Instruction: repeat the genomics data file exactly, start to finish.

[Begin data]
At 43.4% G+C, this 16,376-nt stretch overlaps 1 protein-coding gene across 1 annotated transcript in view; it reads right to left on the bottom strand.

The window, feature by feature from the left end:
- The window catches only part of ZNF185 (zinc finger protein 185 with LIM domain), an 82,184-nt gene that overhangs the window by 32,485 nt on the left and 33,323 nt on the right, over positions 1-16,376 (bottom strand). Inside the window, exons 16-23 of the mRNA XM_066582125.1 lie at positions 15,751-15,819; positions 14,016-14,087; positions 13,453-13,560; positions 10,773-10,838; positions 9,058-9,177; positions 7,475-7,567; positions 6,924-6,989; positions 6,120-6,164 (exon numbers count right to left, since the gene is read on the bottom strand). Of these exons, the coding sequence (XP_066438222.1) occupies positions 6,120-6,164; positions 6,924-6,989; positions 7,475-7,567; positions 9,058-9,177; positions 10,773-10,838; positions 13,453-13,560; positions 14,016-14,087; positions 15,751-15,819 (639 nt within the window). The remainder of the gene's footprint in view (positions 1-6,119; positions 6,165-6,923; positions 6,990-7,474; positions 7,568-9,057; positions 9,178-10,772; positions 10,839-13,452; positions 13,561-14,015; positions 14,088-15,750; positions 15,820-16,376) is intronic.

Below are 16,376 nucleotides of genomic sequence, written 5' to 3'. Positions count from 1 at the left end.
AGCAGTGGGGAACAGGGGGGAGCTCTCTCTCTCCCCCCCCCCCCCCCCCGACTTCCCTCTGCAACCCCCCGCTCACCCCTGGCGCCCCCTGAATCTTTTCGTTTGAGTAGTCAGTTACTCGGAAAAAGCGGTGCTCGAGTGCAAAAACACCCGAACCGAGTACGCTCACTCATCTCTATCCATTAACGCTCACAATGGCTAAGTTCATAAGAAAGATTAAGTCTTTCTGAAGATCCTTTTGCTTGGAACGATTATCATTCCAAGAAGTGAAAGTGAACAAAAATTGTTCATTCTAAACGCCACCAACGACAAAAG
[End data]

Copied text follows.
At 43.4% G+C, this 16,376-nt stretch overlaps 1 protein-coding gene across 1 annotated transcript in view; it reads right to left on the bottom strand.

The window, feature by feature from the left end:
- The window catches only part of ZNF185 (zinc finger protein 185 with LIM domain), an 82,184-nt gene that overhangs the window by 32,485 nt on the left and 33,323 nt on the right, over positions 1-16,376 (bottom strand). Inside the window, exons 16-23 of the mRNA XM_066582125.1 lie at positions 15,751-15,819; positions 14,016-14,087; positions 13,453-13,560; positions 10,773-10,838; positions 9,058-9,177; positions 7,475-7,567; positions 6,924-6,989; positions 6,120-6,164 (exon numbers count right to left, since the gene is read on the bottom strand). Of these exons, the coding sequence (XP_066438222.1) occupies positions 6,120-6,164; positions 6,924-6,989; positions 7,475-7,567; positions 9,058-9,177; positions 10,773-10,838; positions 13,453-13,560; positions 14,016-14,087; positions 15,751-15,819 (639 nt within the window). The remainder of the gene's footprint in view (positions 1-6,119; positions 6,165-6,923; positions 6,990-7,474; positions 7,568-9,057; positions 9,178-10,772; positions 10,839-13,452; positions 13,561-14,015; positions 14,088-15,750; positions 15,820-16,376) is intronic.

Below are 16,376 nucleotides of genomic sequence, written 5' to 3'. Positions count from 1 at the left end.
AGCAGTGGGGAACAGGGGGGAGCTCTCTCTCTCCCCCCCCCCCCCCCCCGACTTCCCTCTGCAACCCCCCGCTCACCCCTGGCGCCCCCTGAATCTTTTCGTTTGAGTAGTCAGTTACTCGGAAAAAGCGGTGCTCGAGTGCAAAAACACCCGAACCGAGTACGCTCACTCATCTCTATCCATTAACGCTCACAATGGCTAAGTTCATAAGAAAGATTAAGTCTTTCTGAAGATCCTTTTGCTTGGAACGATTATCATTCCAAGAAGTGAAAGTGAACAAAAATTGTTCATTCTAAACGCCACCAACGACAAAAG